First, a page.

“God doesn’t call the qualified. He qualifies the called.” I don’t know who first said it, but it has been said many times since. I don’t usually like to start anything I write with a cliché, but clichés are clichés for a reason, usually because they are true.
I am among the least in my chosen field. I was not a “star” in my seminary – academically or socially. I have applied and been rejected from more ministry positions than I can count. I have worked three and four blue-collar jobs at one time just to scrape by and have tearfully screamed at my Master of Divinity “why have you let me down?” I have failed. I have failed in my personal life, in relationships, and in my career.
So why do I still consider myself called?
Because, quite frankly, my calling isn’t about me. My calling doesn’t make me special. It simply places me in a unique position to watch God work through the impossibilities of my life and to hope that other people recognize God’s presence and are changed by it too.
I was a 20 year old college student who got in over her head developing a summer camp for children living in poverty with only $20 in my pocket to start. The summer camp ran for three years and created an opportunity for Christians from many different denominations to come together and reach children in the name of Jesus. I didn’t do that. It was all God. It was a miracle.
I remember one night, before camp started and it all looked impossible, falling to my knees and asking God to take the camp away from me. I told him I couldn’t do it. I told him that if the camp was His will, He was going to have to prove it.
And He did. Money poured in from the most random and outrageous of sources. Schoolteachers volunteered their time to tutor children. Loaves of bread arrived on our doorstep just as we ran out of all our loaves of bread.
I didn’t run a camp. I just witnessed God do something remarkable. And I have no idea why He chose me to witness it.
Another chapter of my life was written and closed, and God called me as Children’s Minister to a church (amazingly the same church that hosted the camp – isn’t God genius?) at the height of my struggle with anorexia nervosa. I was a broken vessel being sent to minister to broken people and broken people’s children. And I didn’t understand it. The people in that church ministered more to me than I to them, and if I hadn’t been in that position at that church, it would have been impossible for me to get the treatment I needed. Now, a year later, I am able to share my testimony at that same church and hope that God speaks through it to show someone else that healing is possible. Once again, God put me in a position that I did not deserve nor earn, but that enabled me to proclaim His wondrous deeds in front of others so that they may come to Him and glorify Him in hearing.
Last week, I was offered a position teaching 4 year old kindergarten at a local school. I am not a certified teacher. School starts in two weeks. I am literally unqualified and unprepared. But God plopped this opportunity into my lap. I did not even apply to this job. I feel the familiar tug of a calling from God. I tremble at my inadequacy, but I hold my breath in expectation, because I know that God is going to do something amazing that I will get to tell people about one day. And whatever it is that He does, I don’t have to worry about anyone mistaking me for Him. Because I am so unworthy, He can’t help but get the glory.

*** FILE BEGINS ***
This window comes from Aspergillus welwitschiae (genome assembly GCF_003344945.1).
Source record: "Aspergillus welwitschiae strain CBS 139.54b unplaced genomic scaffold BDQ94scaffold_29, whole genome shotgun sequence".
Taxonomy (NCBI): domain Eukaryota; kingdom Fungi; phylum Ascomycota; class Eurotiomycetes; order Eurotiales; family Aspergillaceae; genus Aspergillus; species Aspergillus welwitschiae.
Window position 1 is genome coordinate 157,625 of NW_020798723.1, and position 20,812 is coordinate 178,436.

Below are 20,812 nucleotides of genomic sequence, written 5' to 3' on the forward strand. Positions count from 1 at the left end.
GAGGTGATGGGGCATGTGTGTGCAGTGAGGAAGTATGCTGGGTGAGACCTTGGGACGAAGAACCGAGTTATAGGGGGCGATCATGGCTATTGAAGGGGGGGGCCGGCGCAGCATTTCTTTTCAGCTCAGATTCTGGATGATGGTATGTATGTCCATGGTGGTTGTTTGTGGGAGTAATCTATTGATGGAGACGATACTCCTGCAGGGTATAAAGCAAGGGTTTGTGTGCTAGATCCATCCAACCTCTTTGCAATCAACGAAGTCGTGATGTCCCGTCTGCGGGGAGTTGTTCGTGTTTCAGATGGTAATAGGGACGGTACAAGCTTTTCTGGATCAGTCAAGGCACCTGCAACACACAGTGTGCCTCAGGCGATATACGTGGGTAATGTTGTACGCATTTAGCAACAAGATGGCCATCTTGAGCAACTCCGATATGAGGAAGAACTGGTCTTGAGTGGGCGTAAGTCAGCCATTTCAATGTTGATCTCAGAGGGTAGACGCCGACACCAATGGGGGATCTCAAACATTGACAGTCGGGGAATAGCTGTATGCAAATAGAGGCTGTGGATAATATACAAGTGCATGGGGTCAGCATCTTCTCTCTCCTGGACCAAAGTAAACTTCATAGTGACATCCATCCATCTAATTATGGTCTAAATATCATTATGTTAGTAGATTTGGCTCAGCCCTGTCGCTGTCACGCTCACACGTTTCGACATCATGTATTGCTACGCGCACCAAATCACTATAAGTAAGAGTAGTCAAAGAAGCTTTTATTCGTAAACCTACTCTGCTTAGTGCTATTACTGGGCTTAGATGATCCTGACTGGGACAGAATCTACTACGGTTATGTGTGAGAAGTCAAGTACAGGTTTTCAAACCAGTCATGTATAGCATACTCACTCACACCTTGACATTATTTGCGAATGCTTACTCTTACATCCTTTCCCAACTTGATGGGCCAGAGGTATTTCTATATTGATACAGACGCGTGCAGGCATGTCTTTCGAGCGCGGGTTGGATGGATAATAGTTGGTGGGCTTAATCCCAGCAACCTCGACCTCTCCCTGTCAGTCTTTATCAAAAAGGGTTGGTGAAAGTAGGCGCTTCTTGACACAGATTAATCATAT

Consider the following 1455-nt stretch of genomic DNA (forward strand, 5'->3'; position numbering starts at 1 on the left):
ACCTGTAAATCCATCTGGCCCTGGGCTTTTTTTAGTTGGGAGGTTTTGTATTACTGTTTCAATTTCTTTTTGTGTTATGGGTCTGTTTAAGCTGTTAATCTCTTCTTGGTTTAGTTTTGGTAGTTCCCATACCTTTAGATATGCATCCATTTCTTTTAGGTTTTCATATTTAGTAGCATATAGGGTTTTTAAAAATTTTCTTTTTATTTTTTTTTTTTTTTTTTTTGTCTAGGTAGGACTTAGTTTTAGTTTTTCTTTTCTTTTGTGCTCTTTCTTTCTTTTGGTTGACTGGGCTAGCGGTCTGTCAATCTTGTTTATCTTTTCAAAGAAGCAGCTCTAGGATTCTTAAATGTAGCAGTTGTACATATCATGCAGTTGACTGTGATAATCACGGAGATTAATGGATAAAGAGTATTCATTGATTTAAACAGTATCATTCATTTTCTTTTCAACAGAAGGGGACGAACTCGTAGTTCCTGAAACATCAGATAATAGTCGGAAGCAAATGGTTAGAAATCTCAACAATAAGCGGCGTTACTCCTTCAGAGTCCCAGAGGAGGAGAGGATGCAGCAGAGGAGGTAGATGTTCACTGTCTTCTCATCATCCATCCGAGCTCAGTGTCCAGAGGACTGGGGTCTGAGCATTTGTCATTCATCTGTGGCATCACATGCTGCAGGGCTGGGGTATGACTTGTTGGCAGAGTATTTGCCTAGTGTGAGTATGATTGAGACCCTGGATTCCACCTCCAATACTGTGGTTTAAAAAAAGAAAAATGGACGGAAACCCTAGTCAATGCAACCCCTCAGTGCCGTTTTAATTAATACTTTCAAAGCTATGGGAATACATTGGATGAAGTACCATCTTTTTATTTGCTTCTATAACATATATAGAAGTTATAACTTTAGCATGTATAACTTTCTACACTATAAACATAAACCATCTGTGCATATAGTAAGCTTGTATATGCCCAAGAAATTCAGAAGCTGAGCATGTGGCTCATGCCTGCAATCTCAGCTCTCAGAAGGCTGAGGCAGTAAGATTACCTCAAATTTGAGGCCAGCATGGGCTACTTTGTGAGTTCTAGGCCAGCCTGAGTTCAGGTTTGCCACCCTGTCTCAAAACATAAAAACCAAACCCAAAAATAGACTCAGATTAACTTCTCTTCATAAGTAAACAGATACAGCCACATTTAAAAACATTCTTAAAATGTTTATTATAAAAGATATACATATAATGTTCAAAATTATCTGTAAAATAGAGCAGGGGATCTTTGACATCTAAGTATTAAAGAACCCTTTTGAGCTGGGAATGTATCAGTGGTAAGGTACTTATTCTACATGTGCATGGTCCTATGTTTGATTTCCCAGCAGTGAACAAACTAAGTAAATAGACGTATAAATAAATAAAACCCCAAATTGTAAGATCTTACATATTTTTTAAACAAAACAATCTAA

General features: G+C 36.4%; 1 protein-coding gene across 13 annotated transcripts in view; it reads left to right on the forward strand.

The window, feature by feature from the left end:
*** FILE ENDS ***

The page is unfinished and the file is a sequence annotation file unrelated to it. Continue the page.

And I think that is what it all comes down to.
I believe I am chosen, not for my abilities or my gifts, but precisely because of the absence of them.
God will call us to places we are unprepared to go. God will dress us in robes we are unworthy to wear. God will send us marching into impossible situations looking like fools for believing we have the right to be there.
God is amazingly creative. He rarely does anything in the way we expect. We hurt and we cry and we feel ashamed because we are unworthy, but all the time God says, “just let me use you. Just trust me. I know what I am doing.”
And that is what we, as ministers, are ultimately called to do. To just let God use us.
The rest will fall into place.
Friends, ministry is hard. And sometimes we find ourselves in places or situations we never expected to be in. Sometimes we are in places we don’t want to be. Sometimes we are in places better than we ever imagined we could be.
I implore you, do not fear your inadequacy. Fear God alone.
You may find yourself in a ministry job or position you are ill-prepared for. You may find your church or your ministry in an impossible situation. Be of good cheer.
This is the chance you’ve been waiting for – the chance for the world to witness who God really is and what God can really do. You are in the best possible position.
You are then lens through which the world can see the hand of God.
Ministry is not about us. Thank God it is not about us.
I encourage anyone in ministry or accepting a ministry job to pray that God will take the ministry away from them, just as I prayed about camp all those years ago. Our ministries are safe in God’s hands. Your inadequacy will not interrupt His will.
Don’t let anyone tell you that you are a fool for believing you are called.
The Spirit will do the rest.